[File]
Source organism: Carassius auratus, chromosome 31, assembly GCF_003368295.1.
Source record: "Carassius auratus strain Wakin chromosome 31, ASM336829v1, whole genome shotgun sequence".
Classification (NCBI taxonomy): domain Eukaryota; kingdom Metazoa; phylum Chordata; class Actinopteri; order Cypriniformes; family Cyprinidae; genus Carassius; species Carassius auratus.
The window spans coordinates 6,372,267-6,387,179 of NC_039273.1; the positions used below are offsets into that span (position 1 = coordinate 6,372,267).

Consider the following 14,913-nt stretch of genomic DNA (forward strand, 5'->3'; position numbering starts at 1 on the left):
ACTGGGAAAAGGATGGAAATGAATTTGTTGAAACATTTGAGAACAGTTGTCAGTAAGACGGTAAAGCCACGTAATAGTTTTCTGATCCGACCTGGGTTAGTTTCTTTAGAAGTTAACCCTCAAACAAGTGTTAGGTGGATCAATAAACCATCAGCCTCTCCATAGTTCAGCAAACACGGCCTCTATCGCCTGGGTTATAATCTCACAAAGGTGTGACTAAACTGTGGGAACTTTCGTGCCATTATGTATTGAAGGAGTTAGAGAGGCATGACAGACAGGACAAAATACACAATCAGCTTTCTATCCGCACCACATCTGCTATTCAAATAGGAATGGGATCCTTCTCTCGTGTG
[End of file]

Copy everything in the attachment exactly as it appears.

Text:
Source organism: Carassius auratus, chromosome 31, assembly GCF_003368295.1.
Source record: "Carassius auratus strain Wakin chromosome 31, ASM336829v1, whole genome shotgun sequence".
Classification (NCBI taxonomy): domain Eukaryota; kingdom Metazoa; phylum Chordata; class Actinopteri; order Cypriniformes; family Cyprinidae; genus Carassius; species Carassius auratus.
The window spans coordinates 6,372,267-6,387,179 of NC_039273.1; the positions used below are offsets into that span (position 1 = coordinate 6,372,267).

Consider the following 14,913-nt stretch of genomic DNA (forward strand, 5'->3'; position numbering starts at 1 on the left):
ACTGGGAAAAGGATGGAAATGAATTTGTTGAAACATTTGAGAACAGTTGTCAGTAAGACGGTAAAGCCACGTAATAGTTTTCTGATCCGACCTGGGTTAGTTTCTTTAGAAGTTAACCCTCAAACAAGTGTTAGGTGGATCAATAAACCATCAGCCTCTCCATAGTTCAGCAAACACGGCCTCTATCGCCTGGGTTATAATCTCACAAAGGTGTGACTAAACTGTGGGAACTTTCGTGCCATTATGTATTGAAGGAGTTAGAGAGGCATGACAGACAGGACAAAATACACAATCAGCTTTCTATCCGCACCACATCTGCTATTCAAATAGGAATGGGATCCTTCTCTCGTGTG